Supernatural, p. 33-35; also Meth. Quar. Rev. July 1862, p. 373-376. The true name for our new treatises on 'The Evidences' is Philosophy of Christianity" (Warren, in Meth. Quar. Rev. Oct. 1863, p. 589). The German writers have followed generally the philosophical method, and of late years the English have also entered more into this field. But there are Anglo-Saxon apologists who do not commence with the historical evidences, and German ones who do not lay the whole stress upon the internal evidences. Indeed, the latest writers in both languages seem to have mutually exchanged the traditional methods of their fathers. Auberlen's Gottliche Offenbarung (1864) would have delighted the heart of even so thoroughly English an apologist as Paley, SEE APOLOGY. On the other hand, Coleridge, who disparaged the comparative value of the evidence from miracles and prophecy, dictated to a friend a scheme of evidences of which the outline is as follows:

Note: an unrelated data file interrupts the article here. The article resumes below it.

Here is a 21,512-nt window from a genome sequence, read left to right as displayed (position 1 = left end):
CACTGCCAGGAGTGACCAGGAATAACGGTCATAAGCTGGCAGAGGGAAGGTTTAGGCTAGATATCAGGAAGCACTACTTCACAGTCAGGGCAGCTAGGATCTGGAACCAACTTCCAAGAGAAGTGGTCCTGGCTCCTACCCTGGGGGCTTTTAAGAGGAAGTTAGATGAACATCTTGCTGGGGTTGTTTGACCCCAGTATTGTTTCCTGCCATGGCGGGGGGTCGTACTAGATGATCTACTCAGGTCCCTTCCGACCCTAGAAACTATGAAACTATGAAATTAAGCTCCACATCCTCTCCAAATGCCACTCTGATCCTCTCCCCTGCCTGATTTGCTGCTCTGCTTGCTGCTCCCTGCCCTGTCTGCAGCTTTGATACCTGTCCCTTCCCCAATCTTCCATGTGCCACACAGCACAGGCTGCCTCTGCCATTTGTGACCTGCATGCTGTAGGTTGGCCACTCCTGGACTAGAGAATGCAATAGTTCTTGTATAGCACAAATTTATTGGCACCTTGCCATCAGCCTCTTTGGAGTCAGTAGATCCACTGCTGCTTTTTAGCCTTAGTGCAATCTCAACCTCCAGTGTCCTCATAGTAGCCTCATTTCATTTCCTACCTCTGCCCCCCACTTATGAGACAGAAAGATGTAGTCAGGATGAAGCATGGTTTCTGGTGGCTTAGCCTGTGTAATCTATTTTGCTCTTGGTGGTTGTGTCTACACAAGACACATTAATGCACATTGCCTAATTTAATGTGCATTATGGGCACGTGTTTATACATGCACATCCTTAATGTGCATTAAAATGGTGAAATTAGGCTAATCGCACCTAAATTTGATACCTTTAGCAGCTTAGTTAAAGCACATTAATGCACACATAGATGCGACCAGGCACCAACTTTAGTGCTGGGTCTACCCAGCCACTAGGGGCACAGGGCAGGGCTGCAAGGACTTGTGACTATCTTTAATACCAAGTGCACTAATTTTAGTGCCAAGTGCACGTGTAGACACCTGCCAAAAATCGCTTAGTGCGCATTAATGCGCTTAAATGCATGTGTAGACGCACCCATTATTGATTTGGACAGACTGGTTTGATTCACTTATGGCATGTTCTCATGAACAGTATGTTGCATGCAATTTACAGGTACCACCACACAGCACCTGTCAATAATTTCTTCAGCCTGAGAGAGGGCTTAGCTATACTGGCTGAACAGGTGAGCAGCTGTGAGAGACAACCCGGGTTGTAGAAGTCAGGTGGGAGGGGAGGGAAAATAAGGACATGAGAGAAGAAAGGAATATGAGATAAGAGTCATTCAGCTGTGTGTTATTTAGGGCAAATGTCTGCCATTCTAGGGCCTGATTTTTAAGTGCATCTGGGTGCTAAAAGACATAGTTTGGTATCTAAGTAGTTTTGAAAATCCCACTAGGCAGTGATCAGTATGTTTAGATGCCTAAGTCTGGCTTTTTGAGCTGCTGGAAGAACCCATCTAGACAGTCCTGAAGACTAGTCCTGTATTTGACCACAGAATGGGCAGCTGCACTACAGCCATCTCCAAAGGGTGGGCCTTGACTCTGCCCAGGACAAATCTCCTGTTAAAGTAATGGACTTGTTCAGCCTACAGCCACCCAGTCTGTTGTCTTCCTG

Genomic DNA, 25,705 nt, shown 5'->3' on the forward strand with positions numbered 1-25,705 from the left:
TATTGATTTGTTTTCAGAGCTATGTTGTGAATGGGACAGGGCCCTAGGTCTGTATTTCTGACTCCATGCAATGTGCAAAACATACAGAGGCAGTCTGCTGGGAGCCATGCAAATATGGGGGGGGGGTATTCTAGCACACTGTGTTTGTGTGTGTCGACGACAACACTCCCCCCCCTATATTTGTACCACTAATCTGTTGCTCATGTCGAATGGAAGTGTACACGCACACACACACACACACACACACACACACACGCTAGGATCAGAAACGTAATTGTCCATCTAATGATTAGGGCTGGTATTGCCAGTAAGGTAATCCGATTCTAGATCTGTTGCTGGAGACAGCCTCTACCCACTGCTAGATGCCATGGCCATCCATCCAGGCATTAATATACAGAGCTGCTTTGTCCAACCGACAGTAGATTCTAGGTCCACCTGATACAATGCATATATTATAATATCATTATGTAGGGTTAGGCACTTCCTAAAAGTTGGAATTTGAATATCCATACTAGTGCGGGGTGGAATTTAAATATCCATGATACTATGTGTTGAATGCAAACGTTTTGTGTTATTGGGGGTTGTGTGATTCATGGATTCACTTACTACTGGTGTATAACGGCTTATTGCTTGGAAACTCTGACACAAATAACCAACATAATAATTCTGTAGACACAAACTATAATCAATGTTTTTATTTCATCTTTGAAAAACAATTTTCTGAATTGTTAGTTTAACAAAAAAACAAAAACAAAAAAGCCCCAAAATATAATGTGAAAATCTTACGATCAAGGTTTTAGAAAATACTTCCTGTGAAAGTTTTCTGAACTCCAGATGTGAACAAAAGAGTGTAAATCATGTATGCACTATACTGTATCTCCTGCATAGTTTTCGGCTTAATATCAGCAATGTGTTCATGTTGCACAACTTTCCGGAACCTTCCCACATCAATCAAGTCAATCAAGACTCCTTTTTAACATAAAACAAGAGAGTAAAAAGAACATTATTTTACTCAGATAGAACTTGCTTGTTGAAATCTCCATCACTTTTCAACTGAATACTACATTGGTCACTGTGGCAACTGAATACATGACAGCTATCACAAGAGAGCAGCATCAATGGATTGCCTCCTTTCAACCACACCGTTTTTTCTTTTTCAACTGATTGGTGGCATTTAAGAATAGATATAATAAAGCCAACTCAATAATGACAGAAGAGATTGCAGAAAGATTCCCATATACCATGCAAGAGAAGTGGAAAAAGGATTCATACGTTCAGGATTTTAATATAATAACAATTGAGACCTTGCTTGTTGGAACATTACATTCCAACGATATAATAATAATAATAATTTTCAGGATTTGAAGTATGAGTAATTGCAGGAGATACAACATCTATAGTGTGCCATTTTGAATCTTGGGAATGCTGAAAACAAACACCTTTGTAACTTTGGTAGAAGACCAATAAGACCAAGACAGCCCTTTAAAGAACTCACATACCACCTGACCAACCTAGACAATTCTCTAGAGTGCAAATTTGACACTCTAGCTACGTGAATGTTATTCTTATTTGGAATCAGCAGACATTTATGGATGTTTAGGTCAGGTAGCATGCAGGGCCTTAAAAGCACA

I. Miracles, as precluding the contrary evidence of no miracles;

II. the Material of Christianity, its existence and history;

III. the Doctrines of Christianity, and the correspondence of human nature with those doctrines; illustrated, first, historically; with reference to the progress of the race; second, individually, with reference to the wants of each human soul, and the capacity of the Christian doctrines to satisfy those wants (Coleridge, Works, N. Y. ed. 5, 555).